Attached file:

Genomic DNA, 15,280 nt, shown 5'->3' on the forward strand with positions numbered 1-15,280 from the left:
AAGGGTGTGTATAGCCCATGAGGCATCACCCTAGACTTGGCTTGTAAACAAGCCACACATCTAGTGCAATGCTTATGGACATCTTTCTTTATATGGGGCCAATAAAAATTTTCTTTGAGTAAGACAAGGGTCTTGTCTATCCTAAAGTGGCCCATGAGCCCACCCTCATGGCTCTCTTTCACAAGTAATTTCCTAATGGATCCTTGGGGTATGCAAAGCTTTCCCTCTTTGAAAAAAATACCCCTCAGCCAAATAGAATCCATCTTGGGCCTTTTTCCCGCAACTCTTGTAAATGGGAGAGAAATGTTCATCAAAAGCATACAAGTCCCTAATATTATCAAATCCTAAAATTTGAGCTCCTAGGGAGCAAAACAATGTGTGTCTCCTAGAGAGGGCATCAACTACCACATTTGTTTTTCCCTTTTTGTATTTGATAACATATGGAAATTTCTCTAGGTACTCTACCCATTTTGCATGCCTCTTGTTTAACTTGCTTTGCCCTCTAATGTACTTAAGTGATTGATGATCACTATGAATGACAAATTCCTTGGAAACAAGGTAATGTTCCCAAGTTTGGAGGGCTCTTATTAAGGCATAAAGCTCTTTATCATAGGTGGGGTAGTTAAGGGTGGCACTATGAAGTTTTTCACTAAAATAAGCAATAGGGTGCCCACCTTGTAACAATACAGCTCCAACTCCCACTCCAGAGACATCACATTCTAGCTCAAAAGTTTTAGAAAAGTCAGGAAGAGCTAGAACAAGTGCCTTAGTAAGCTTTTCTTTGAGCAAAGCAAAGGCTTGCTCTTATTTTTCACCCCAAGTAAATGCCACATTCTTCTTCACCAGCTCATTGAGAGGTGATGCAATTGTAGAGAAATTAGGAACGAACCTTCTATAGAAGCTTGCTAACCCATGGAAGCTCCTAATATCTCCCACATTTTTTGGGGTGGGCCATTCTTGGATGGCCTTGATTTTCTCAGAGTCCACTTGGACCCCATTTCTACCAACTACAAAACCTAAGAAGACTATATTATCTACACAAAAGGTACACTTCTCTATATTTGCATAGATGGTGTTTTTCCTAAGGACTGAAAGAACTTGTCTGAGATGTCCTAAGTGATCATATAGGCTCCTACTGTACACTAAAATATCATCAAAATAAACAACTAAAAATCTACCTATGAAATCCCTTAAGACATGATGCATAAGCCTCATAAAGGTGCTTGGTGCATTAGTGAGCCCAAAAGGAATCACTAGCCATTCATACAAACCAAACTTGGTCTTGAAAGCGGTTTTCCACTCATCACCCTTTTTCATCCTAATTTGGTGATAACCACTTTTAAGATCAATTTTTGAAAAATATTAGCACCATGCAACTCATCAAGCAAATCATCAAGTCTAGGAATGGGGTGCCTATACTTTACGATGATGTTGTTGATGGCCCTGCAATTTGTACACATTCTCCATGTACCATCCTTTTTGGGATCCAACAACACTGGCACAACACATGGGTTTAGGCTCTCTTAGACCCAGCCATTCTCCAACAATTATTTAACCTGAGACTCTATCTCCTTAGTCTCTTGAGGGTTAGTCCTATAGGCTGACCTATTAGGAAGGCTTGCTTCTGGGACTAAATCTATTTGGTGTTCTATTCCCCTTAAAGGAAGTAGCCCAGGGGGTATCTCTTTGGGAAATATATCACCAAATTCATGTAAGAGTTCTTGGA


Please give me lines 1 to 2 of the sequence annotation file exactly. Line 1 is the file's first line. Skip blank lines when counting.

Genomic DNA, 15,280 nt, shown 5'->3' on the forward strand with positions numbered 1-15,280 from the left:
AAGGGTGTGTATAGCCCATGAGGCATCACCCTAGACTTGGCTTGTAAACAAGCCACACATCTAGTGCAATGCTTATGGACATCTTTCTTTATATGGGGCCAATAAAAATTTTCTTTGAGTAAGACAAGGGTCTTGTCTATCCTAAAGTGGCCCATGAGCCCACCCTCATGGCTCTCTTTCACAAGTAATTTCCTAATGGATCCTTGGGGTATGCAAAGCTTTCCCTCTTTGAAAAAAATACCCCTCAGCCAAATAGAATCCATCTTGGGCCTTTTTCCCGCAACTCTTGTAAATGGGAGAGAAATGTTCATCAAAAGCATACAAGTCCCTAATATTATCAAATCCTAAAATTTGAGCTCCTAGGGAGCAAAACAATGTGTGTCTCCTAGAGAGGGCATCAACTACCACATTTGTTTTTCCCTTTTTGTATTTGATAACATATGGAAATTTCTCTAGGTACTCTACCCATTTTGCATGCCTCTTGTTTAACTTGCTTTGCCCTCTAATGTACTTAAGTGATTGATGATCACTATGAATGACAAATTCCTTGGAAACAAGGTAATGTTCCCAAGTTTGGAGGGCTCTTATTAAGGCATAAAGCTCTTTATCATAGGTGGGGTAGTTAAGGGTGGCACTATGAAGTTTTTCACTAAAATAAGCAATAGGGTGCCCACCTTGTAACAATACAGCTCCAACTCCCACTCCAGAGACATCACATTCTAGCTCAAAAGTTTTAGAAAAGTCAGGAAGAGCTAGAACAAGTGCCTTAGTAAGCTTTTCTTTGAGCAAAGCAAAGGCTTGCTCTTATTTTTCACCCCAAGTAAATGCCACATTCTTCTTCACCAGCTCATTGAGAGGTGATGCAATTGTAGAGAAATTAGGAACGAACCTTCTATAGAAGCTTGCTAACCCATGGAAGCTCCTAATATCTCCCACATTTTTTGGGGTGGGCCATTCTTGGATGGCCTTGATTTTCTCAGAGTCCACTTGGACCCCATTTCTACCAACTACAAAACCTAAGAAGACTATATTATCTACACAAAAGGTACACTTCTCTATATTTGCATAGATGGTGTTTTTCCTAAGGACTGAAAGAACTTGTCTGAGATGTCCTAAGTGATCATATAGGCTCCTACTGTACACTAAAATATCATCAAAATAAACAACTAAAAATCTACCTATGAAATCCCTTAAGACATGATGCATAAGCCTCATAAAGGTGCTTGGTGCATTAGTGAGCCCAAAAGGAATCACTAGCCATTCATACAAACCAAACTTGGTCTTGAAAGCGGTTTTCCACTCATCACCCTTTTTCATCCTAATTTGGTGATAACCACTTTTAAGATCAATTTTTGAAAAATATTAGCACCATGCAACTCATCAAGCAAATCATCAAGTCTAGGAATGGGGTGCCTATACTTTACGATGATGTTGTTGATGGCCCTGCAATTTGTACACATTCTCCATGTACCATCCTTTTTGGGATCCAACAACACTGGCACAACACATGGGTTTAGGCTCTCTTAGACCCAGCCATTCTCCAACAATTATTTAACCTGAGACTCTATCTCCTTAGTCTCTTGAGGGTTAGTCCTATAGGCTGACCTATTAGGAAGGCTTGCTTCTGGGACTAAATCTATTTGGTGTTCTATTCCCCTTAAAGGAAGTAGCCCAGGGGGTATCTCTTTGGGAAATATATCACCAAATTCATGTAAGAGTTCTTGGA